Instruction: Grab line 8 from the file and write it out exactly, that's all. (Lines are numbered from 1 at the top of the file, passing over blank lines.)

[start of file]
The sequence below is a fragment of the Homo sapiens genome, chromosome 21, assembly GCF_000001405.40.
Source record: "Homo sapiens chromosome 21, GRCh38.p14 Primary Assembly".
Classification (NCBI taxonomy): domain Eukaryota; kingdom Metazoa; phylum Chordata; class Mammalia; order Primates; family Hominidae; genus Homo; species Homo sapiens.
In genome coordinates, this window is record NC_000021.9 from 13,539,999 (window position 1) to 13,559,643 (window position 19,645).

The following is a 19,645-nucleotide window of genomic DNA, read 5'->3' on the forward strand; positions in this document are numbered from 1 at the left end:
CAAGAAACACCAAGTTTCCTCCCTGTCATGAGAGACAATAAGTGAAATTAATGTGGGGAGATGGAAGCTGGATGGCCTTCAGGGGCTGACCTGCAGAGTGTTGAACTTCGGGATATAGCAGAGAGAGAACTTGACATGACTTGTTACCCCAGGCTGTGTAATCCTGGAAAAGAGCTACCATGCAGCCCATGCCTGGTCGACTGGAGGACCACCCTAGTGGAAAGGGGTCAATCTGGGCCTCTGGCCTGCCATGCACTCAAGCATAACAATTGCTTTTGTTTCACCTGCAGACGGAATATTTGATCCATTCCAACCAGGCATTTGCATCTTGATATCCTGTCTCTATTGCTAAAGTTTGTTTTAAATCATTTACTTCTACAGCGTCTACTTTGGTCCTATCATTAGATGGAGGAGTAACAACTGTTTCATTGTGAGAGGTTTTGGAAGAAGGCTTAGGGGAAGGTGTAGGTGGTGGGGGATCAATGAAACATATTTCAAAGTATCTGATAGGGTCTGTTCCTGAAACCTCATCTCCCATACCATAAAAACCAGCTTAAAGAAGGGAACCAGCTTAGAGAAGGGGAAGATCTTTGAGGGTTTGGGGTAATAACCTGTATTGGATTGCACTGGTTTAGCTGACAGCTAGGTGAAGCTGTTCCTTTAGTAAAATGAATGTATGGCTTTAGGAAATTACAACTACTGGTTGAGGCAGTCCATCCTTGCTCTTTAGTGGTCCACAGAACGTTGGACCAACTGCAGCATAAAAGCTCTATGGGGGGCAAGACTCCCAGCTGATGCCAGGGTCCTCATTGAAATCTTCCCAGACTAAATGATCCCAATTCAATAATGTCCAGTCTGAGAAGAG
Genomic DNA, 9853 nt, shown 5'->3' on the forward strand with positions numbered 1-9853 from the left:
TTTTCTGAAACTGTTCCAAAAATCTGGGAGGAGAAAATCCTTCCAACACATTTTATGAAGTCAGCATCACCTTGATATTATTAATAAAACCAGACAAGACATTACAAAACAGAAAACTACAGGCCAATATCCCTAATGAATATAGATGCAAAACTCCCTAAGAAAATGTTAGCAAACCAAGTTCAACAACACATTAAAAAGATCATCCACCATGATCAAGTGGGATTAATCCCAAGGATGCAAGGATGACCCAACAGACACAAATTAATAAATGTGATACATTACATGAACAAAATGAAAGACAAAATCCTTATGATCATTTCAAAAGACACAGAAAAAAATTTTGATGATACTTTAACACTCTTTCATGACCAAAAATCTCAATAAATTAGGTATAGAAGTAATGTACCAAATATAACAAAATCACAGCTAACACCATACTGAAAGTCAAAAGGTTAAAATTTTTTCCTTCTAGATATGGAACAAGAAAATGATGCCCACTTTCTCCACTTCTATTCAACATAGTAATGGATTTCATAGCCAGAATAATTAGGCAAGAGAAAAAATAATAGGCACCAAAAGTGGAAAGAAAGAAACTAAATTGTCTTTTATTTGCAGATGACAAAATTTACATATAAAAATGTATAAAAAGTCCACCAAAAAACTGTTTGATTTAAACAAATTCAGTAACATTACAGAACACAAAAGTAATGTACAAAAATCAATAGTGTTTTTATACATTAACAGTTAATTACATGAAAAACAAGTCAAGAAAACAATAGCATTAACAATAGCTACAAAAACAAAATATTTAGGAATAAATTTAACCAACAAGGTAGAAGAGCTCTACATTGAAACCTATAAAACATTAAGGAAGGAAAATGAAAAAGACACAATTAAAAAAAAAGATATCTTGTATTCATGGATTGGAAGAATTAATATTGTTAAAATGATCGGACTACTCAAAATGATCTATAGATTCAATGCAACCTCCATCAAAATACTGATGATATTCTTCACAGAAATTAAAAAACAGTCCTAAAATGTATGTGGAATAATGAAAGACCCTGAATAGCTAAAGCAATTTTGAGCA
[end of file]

TTTTCTGAAACTGTTCCAAAAATCTGGGAGGAGAAAATCCTTCCAACACATTTTATGAAGTCAGCATCACCTTGATATTATTAATAAAACCAGACAAGACATTACAAAACAGAAAACTACAGGCCAATATCCCTAATGAATATAGATGCAAAACTCCCTAAGAAAATGTTAGCAAACCAAGTTCAACAACACATTAAAAAGATCATCCACCATGATCAAGTGGGATTAATCCCAAGGATGCAAGGATGACCCAACAGACACAAATTAATAAATGTGATACATTACATGAACAAAATGAAAGACAAAATCCTTATGATCATTTCAAAAGACACAGAAAAAAATTTTGATGATACTTTAACACTCTTTCATGACCAAAAATCTCAATAAATTAGGTATAGAAGTAATGTACCAAATATAACAAAATCACAGCTAACACCATACTGAAAGTCAAAAGGTTAAAATTTTTTCCTTCTAGATATGGAACAAGAAAATGATGCCCACTTTCTCCACTTCTATTCAACATAGTAATGGATTTCATAGCCAGAATAATTAGGCAAGAGAAAAAATAATAGGCACCAAAAGTGGAAAGAAAGAAACTAAATTGTCTTTTATTTGCAGATGACAAAATTTACATATAAAAATGTATAAAAAGTCCACCAAAAAACTGTTTGATTTAAACAAATTCAGTAACATTACAGAACACAAAAGTAATGTACAAAAATCAATAGTGTTTTTATACATTAACAGTTAATTACATGAAAAACAAGTCAAGAAAACAATAGCATTAACAATAGCTACAAAAACAAAATATTTAGGAATAAATTTAACCAACAAGGTAGAAGAGCTCTACATTGAAACCTATAAAACATTAAGGAAGGAAAATGAAAAAGACACAATTAAAAAAAAAGATATCTTGTATTCATGGATTGGAAGAATTAATATTGTTAAAATGATCGGACTACTCAAAATGATCTATAGATTCAATGCAACCTCCATCAAAATACTGATGATATTCTTCACAGAAATTAAAAAACAGTCCTAAAATGTATGTGGAATAATGAAAGACCCTGAATAGCTAAAGCAATTTTGAGCA